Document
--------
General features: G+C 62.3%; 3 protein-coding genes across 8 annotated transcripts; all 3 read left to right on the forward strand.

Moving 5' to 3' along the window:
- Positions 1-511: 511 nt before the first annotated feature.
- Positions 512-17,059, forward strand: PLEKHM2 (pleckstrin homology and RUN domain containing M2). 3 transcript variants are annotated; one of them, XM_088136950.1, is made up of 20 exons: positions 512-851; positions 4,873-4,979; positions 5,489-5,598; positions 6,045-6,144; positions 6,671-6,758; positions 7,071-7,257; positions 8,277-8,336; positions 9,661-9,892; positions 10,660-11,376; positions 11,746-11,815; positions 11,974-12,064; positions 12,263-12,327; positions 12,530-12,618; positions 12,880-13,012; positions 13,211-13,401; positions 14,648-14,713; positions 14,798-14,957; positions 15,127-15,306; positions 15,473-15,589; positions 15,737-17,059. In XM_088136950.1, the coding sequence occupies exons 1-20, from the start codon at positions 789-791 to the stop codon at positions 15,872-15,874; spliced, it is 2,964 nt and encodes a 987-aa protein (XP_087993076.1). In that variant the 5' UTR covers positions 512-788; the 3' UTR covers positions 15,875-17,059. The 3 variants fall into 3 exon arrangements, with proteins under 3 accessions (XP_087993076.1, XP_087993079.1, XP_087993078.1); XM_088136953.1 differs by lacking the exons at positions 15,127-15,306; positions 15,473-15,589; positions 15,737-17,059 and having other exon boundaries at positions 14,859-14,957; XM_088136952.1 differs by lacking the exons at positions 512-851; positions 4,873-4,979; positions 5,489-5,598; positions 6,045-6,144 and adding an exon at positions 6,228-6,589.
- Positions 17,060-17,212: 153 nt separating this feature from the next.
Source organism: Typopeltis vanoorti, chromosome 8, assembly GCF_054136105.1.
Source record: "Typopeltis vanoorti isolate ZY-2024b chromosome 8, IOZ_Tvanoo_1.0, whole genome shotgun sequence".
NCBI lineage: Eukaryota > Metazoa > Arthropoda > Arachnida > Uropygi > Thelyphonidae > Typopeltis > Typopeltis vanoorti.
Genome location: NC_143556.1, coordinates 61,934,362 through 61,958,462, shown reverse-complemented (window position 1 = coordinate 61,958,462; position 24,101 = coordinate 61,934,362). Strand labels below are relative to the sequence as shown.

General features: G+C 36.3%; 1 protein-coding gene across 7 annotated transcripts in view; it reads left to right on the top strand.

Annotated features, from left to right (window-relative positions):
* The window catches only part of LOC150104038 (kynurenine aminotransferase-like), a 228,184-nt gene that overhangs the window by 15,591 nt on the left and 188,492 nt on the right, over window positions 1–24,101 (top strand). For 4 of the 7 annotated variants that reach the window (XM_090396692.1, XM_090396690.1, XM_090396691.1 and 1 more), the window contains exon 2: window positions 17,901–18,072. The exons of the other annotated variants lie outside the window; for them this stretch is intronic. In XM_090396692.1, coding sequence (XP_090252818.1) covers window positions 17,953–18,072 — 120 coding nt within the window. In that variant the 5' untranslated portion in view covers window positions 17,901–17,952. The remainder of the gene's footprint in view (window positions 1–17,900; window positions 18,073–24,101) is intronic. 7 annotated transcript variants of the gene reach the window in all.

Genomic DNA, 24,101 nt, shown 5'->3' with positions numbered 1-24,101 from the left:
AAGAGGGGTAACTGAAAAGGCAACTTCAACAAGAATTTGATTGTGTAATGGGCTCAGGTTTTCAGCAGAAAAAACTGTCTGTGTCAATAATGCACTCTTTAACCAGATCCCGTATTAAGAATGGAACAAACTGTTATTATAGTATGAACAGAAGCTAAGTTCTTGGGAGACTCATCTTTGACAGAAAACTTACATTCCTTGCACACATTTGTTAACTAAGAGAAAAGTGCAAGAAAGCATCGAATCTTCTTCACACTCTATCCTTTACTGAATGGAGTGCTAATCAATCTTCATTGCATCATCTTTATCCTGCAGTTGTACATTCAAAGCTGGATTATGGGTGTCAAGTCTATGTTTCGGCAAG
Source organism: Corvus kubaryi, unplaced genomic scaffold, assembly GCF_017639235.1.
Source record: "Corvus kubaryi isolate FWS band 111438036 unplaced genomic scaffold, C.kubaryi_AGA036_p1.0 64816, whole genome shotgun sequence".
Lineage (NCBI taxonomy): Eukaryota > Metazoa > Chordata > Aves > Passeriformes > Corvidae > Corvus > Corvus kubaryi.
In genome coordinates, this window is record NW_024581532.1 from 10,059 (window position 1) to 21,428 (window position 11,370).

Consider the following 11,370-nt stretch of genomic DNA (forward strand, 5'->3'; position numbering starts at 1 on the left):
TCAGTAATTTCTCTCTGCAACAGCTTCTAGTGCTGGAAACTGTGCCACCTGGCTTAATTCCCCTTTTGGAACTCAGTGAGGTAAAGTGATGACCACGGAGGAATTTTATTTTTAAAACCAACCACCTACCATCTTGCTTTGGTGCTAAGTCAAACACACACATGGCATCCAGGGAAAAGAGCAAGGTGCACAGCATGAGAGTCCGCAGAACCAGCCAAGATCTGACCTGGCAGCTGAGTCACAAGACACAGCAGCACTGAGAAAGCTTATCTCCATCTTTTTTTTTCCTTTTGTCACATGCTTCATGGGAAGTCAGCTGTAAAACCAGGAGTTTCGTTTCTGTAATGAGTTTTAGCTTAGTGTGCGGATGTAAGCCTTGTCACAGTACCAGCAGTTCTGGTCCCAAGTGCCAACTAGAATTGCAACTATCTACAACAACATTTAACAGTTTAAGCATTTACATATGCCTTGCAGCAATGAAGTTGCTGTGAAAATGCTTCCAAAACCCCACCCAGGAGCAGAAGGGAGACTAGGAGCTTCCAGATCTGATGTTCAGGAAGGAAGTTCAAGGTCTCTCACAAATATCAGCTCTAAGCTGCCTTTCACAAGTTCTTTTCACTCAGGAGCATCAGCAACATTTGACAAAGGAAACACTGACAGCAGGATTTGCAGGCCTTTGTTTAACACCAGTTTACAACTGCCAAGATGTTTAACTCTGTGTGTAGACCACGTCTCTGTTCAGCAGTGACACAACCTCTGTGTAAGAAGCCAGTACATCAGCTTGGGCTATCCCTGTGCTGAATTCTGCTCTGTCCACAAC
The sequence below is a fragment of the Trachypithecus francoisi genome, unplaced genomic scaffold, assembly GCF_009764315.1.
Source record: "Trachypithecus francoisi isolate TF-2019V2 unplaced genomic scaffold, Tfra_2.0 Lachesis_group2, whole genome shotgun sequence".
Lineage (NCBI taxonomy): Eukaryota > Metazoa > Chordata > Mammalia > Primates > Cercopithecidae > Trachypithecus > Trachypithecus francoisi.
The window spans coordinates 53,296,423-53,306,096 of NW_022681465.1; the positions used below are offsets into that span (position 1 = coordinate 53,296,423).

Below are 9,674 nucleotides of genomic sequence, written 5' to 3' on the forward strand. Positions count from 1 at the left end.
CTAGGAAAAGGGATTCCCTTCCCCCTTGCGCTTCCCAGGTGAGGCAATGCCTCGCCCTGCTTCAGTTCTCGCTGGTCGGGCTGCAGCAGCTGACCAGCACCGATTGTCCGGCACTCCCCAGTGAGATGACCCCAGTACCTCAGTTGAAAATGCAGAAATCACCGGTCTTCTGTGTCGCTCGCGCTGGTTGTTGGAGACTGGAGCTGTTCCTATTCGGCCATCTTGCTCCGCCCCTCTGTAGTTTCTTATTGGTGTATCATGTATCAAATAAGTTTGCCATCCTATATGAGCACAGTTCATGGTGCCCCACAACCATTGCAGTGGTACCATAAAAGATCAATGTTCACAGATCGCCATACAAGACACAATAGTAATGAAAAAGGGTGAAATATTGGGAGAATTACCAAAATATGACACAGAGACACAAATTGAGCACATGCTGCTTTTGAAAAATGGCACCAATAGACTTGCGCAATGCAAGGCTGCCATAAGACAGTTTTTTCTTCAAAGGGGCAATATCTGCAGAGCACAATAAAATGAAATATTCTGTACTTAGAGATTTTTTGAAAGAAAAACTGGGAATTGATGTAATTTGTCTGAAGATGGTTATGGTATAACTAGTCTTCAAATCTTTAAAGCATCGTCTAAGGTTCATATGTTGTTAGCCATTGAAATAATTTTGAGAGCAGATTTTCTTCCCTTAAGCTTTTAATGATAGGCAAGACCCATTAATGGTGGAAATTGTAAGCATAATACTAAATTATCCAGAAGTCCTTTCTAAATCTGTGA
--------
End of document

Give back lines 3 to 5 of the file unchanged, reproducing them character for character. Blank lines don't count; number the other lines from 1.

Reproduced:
- Positions 1-511: 511 nt before the first annotated feature.
- Positions 512-17,059, forward strand: PLEKHM2 (pleckstrin homology and RUN domain containing M2). 3 transcript variants are annotated; one of them, XM_088136950.1, is made up of 20 exons: positions 512-851; positions 4,873-4,979; positions 5,489-5,598; positions 6,045-6,144; positions 6,671-6,758; positions 7,071-7,257; positions 8,277-8,336; positions 9,661-9,892; positions 10,660-11,376; positions 11,746-11,815; positions 11,974-12,064; positions 12,263-12,327; positions 12,530-12,618; positions 12,880-13,012; positions 13,211-13,401; positions 14,648-14,713; positions 14,798-14,957; positions 15,127-15,306; positions 15,473-15,589; positions 15,737-17,059. In XM_088136950.1, the coding sequence occupies exons 1-20, from the start codon at positions 789-791 to the stop codon at positions 15,872-15,874; spliced, it is 2,964 nt and encodes a 987-aa protein (XP_087993076.1). In that variant the 5' UTR covers positions 512-788; the 3' UTR covers positions 15,875-17,059. The 3 variants fall into 3 exon arrangements, with proteins under 3 accessions (XP_087993076.1, XP_087993079.1, XP_087993078.1); XM_088136953.1 differs by lacking the exons at positions 15,127-15,306; positions 15,473-15,589; positions 15,737-17,059 and having other exon boundaries at positions 14,859-14,957; XM_088136952.1 differs by lacking the exons at positions 512-851; positions 4,873-4,979; positions 5,489-5,598; positions 6,045-6,144 and adding an exon at positions 6,228-6,589.
- Positions 17,060-17,212: 153 nt separating this feature from the next.